How Nic Cester went from Australia’s biggest band to going it alone

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How Nic Cester went from Australia’s biggest band to going it alone


When answering questions, Nic Cester – singer, songwriter, frontman of Jet and blossoming solo artist – has the tendency to start his responses the same way. Each answer begins with a variation on “to be honest” or “if I’m being honest.” It’s a small observation, but not one to be ignored – Cester is putting himself out there and allowing himself to be a little more vulnerable. There has no doubt been instances in the past where Cester has been a cog in the wheel, spouting press release quote after press release quote. There’s something about this, however, that feels different. Even though he’s days away from releasing Sugar Rush, his debut solo LP, Cester seems to be in a position where he feels like he’s got nothing to prove – this is all just for fun; for the love of making music.

“One of the biggest reasons why Jet came to an end in the first place is because it just wasn’t fun for me anymore,” says Cester. “Unfortunately, the friendships in that band had become pretty tense by that point. It all added up – the pressure in that band was building up from day dot. We were young. We were doing a lot of foolish things. I was burnt out, emotionally and artistically. I think after five years of disappearing from view, I was able to get to a point of being excited by music again – and that’s honestly the best part. It’s the most important thing to me again.”

Indeed, Cester has not done his return to the world of music by halves. Not only did Jet reunite for a series of high-profile shows, including sets at Taronga Zoo and Hanging Rock, but Cester made his first-ever ventures into performing under his own name. With a new backing band, the Milano Elletrica, Cester has already performed at Bluesfest, in London, in Sydney and in his native Melbourne; playing songs from Sugar Rush live for the very first time. It may seem quite the leap, going from doing no shows at all to making such a full-scale return, but Cester assures there’s been no noticeable rust in his performance.

“It’s honestly just really nice to be back,” he says. “I’m finding real pleasure in being musical again – whether that’s playing the songs I wrote back when I was 18 or finally playing the brand-new stuff that I’d been sitting on for nearly a year. It’s really fun for me again. I felt as though I had unfinished business with regards to writing music. Being able to confront that was a really constructive, cathartic thing.”

Cester was able to do that by starting from scratch – literally entering a recording studio with only his instruments in tow, not even so much as a melody written. Sugar Rush came to formation while Cester was living in Berlin, in what he describes as “the cheapest studio I could find.”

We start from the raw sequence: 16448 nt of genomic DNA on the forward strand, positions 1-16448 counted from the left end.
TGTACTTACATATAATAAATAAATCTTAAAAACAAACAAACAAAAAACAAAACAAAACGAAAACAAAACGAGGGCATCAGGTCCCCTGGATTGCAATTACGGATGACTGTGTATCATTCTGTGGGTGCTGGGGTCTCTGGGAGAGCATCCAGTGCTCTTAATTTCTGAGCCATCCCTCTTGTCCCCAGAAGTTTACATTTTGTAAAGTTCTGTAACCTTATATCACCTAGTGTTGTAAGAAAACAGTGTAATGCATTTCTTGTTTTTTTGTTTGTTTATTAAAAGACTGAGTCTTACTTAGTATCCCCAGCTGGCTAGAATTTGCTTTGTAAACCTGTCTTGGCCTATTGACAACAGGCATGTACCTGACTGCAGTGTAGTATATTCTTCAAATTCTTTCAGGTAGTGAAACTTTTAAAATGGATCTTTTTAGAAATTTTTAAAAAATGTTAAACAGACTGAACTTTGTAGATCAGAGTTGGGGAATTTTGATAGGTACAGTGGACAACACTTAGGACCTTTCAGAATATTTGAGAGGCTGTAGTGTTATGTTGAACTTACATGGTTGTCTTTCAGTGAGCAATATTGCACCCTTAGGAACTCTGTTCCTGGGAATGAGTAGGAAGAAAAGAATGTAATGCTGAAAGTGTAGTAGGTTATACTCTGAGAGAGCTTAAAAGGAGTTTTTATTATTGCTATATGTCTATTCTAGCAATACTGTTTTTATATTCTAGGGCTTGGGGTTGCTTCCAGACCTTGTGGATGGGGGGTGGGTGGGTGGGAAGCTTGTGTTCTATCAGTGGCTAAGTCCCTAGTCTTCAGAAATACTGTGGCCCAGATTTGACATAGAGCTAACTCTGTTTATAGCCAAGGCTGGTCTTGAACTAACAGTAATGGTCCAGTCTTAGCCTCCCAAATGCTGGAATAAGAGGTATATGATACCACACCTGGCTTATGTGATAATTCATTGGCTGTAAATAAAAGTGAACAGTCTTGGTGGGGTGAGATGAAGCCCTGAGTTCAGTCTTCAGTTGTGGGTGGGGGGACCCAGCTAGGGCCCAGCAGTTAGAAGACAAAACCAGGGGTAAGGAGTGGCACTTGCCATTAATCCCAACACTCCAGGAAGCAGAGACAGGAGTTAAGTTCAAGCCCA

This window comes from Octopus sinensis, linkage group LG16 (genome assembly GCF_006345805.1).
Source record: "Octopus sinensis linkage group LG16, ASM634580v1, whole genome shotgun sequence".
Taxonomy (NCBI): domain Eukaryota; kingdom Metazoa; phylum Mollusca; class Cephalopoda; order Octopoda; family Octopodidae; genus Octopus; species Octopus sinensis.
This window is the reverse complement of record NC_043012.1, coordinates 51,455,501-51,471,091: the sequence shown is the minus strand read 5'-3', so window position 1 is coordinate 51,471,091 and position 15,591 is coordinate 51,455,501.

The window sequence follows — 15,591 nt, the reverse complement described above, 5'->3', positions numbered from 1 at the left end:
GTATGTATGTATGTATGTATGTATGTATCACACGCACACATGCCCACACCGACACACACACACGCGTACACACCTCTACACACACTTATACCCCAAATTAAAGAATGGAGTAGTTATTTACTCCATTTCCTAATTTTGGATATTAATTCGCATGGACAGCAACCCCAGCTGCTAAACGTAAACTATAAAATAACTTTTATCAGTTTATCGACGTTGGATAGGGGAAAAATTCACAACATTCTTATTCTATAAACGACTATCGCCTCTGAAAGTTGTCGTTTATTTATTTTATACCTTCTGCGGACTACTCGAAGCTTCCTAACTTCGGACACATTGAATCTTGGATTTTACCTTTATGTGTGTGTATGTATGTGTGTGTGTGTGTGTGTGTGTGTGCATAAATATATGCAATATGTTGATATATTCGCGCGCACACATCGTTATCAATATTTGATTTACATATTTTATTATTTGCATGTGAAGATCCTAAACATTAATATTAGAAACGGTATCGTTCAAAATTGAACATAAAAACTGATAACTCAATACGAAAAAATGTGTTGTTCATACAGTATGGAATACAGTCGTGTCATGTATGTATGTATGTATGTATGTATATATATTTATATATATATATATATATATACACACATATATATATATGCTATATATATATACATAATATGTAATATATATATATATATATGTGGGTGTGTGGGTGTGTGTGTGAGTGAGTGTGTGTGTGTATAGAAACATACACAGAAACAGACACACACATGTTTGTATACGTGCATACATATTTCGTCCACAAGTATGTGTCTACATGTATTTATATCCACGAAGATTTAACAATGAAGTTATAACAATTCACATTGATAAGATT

“There was no plan,” he says. “I didn’t even have the idea of doing an album at that point. This was really about seeing if I was still able to do it. It was about regaining my confidence. Soon enough, it all came into focus and I was able to find that creativity again. As the vision for this music became clearer, so did my confidence. I found a real freedom in being able to go wherever I wanted musically. For the first time ever in my life, I didn’t have a band. I didn’t have a record label. I didn’t even have management. I was free to make music how I wanted to make it, playing music in the same way I did when I was starting out as a teenager in my bedroom.”

This freedom lead to Cester being able to explore musical territory that was never on the cards as far as Jet were concerned. Sugar Rush sees the vocalist entering the further realms of psychedelia, vintage pop and ’70s grooves. You can tell it’s the same voice behind hits like ‘Are You Gonna Be My Girl’ and ‘Rollover DJ’, but it’s far removed from the pubs that first made it famous. According to Cester, Sugar Rush is a natural extension of his own tastes in music – perhaps even more than Jet was ever able to accomplish. “I would say that all of my favourite albums are quite eclectic,” he says.

“Genre, for me, has always been completely irrelevant. I just like music, y’know? I like good songs. I don’t care what genre they belong to. That’s just who I am. With Jet, it wasn’t exactly possible to do that – it wasn’t within our framework for a variety of reasons. I feel like making this album was a real escape, in that sense. I set out to make music that I was drawn to personally – something that I’d want to listen to.”

Nic Cester and the Milano Elletrica had only been playing together for two weeks when they got the call to perform at Bluesfest. Although their maiden voyage was certainly a baptism by fire, he is glad they did it – after all, he reasons, “The more time you have, the more time you take.”

“I probably would have procrastinated in putting a show together otherwise,” he says. “The end result was honestly better than I could have ever hoped for.”